The moon Mimas, at 115,204 miles out from Saturn, is the innermost of the planet's seven large moons. With a diameter of 246 miles, it is the twentieth largest moon in the solar system. It orbits Saturn in just under one day.
As you can see, it's quite heavily cratered, but dominating the surface is a huge impact crater, which is 81 miles across. This crater (named Herschel after the moon's discoverer), makes the moon look uncannily like the Death Star from the Star Wars films, with the crater being the superlaser. The resemblance is pure chance, as the film was made three years before the crater was discovered. A case of life imitating art, eh?
Also apparent in the above image is the fact that Mimas is quite spherical. Heavenly bodies have to be a certain size for their own gravity to draw them into a spherical shape and it is thought that Mimas is of the smallest possible size for this to happen.
It appears that Mimas is composed almost entirely of water ice, with a small amount of rock. This accounts for its low density.
As stated earlier, its surface is pretty much totally covered with impact craters. The huge Herschel crater has walls that can be over three miles high. It floor can be over six miles deep. The central peak is 3.7 miles high.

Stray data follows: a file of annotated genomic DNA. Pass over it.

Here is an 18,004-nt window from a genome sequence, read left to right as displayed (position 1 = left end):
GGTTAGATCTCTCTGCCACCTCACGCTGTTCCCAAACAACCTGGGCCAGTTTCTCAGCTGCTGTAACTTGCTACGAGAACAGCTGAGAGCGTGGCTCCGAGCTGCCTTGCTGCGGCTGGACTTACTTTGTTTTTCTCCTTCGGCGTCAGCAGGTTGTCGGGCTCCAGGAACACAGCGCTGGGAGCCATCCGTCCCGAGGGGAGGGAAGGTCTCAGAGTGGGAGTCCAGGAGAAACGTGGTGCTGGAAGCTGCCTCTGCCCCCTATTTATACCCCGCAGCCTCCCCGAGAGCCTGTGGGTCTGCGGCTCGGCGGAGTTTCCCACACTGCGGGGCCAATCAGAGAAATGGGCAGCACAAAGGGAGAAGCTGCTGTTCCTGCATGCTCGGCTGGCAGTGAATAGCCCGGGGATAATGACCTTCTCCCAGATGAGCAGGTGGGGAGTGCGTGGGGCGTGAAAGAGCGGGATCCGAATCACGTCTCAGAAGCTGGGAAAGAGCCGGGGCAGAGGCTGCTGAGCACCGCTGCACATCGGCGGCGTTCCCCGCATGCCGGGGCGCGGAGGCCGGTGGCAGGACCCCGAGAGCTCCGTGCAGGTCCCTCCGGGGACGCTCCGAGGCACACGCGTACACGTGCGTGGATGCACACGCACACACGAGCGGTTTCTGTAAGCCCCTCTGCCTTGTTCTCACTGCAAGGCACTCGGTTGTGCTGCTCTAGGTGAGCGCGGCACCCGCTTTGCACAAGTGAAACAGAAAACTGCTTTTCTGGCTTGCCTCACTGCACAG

None of the other craters come close to matching Herschel in size.
The other side of Mimas
Most of the other craters are in excess of 25 miles across, except, for some reason, in the south polar regions, where their sizes are restricted to 12 miles or less. Other geographical features observed on the moon Mimas are chasms and "catenae" (crater chains).
Mimas behind Saturn's F Ring
As if looking like the Death Star wasn't enough, consider what happened when NASA made a temperature map of the moon. Instead of the expected smoothly varying temperatures, they got this:
So, from being the Death Star, Mimas has now turned into Pac-Man. Crazy!